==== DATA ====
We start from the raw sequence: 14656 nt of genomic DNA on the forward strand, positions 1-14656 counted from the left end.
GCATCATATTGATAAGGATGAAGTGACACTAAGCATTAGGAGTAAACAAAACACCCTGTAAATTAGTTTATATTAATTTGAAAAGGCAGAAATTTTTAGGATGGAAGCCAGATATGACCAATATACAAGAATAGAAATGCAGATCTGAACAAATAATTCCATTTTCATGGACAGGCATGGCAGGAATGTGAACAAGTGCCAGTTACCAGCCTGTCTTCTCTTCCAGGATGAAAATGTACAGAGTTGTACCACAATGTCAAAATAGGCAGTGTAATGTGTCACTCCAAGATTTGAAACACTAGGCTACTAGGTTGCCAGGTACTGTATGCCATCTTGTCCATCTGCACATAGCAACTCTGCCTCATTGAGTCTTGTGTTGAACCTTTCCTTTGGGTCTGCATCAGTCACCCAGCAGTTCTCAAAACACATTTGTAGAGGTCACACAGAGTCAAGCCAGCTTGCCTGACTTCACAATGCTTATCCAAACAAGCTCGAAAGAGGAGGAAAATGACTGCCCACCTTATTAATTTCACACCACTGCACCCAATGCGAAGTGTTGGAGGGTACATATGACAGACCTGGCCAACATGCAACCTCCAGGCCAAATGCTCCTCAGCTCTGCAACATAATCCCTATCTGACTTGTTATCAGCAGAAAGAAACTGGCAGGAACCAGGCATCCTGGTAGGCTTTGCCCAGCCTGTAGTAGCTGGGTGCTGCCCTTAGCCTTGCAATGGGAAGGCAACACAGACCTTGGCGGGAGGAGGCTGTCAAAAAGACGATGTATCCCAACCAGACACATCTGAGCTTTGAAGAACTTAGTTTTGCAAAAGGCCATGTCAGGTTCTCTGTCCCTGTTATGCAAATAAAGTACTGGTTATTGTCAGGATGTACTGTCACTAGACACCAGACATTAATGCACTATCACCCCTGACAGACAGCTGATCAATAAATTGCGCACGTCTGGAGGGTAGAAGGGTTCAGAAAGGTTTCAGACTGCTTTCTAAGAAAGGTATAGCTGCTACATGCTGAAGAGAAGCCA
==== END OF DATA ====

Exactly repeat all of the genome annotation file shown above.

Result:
We start from the raw sequence: 14656 nt of genomic DNA on the forward strand, positions 1-14656 counted from the left end.
GCATCATATTGATAAGGATGAAGTGACACTAAGCATTAGGAGTAAACAAAACACCCTGTAAATTAGTTTATATTAATTTGAAAAGGCAGAAATTTTTAGGATGGAAGCCAGATATGACCAATATACAAGAATAGAAATGCAGATCTGAACAAATAATTCCATTTTCATGGACAGGCATGGCAGGAATGTGAACAAGTGCCAGTTACCAGCCTGTCTTCTCTTCCAGGATGAAAATGTACAGAGTTGTACCACAATGTCAAAATAGGCAGTGTAATGTGTCACTCCAAGATTTGAAACACTAGGCTACTAGGTTGCCAGGTACTGTATGCCATCTTGTCCATCTGCACATAGCAACTCTGCCTCATTGAGTCTTGTGTTGAACCTTTCCTTTGGGTCTGCATCAGTCACCCAGCAGTTCTCAAAACACATTTGTAGAGGTCACACAGAGTCAAGCCAGCTTGCCTGACTTCACAATGCTTATCCAAACAAGCTCGAAAGAGGAGGAAAATGACTGCCCACCTTATTAATTTCACACCACTGCACCCAATGCGAAGTGTTGGAGGGTACATATGACAGACCTGGCCAACATGCAACCTCCAGGCCAAATGCTCCTCAGCTCTGCAACATAATCCCTATCTGACTTGTTATCAGCAGAAAGAAACTGGCAGGAACCAGGCATCCTGGTAGGCTTTGCCCAGCCTGTAGTAGCTGGGTGCTGCCCTTAGCCTTGCAATGGGAAGGCAACACAGACCTTGGCGGGAGGAGGCTGTCAAAAAGACGATGTATCCCAACCAGACACATCTGAGCTTTGAAGAACTTAGTTTTGCAAAAGGCCATGTCAGGTTCTCTGTCCCTGTTATGCAAATAAAGTACTGGTTATTGTCAGGATGTACTGTCACTAGACACCAGACATTAATGCACTATCACCCCTGACAGACAGCTGATCAATAAATTGCGCACGTCTGGAGGGTAGAAGGGTTCAGAAAGGTTTCAGACTGCTTTCTAAGAAAGGTATAGCTGCTACATGCTGAAGAGAAGCCA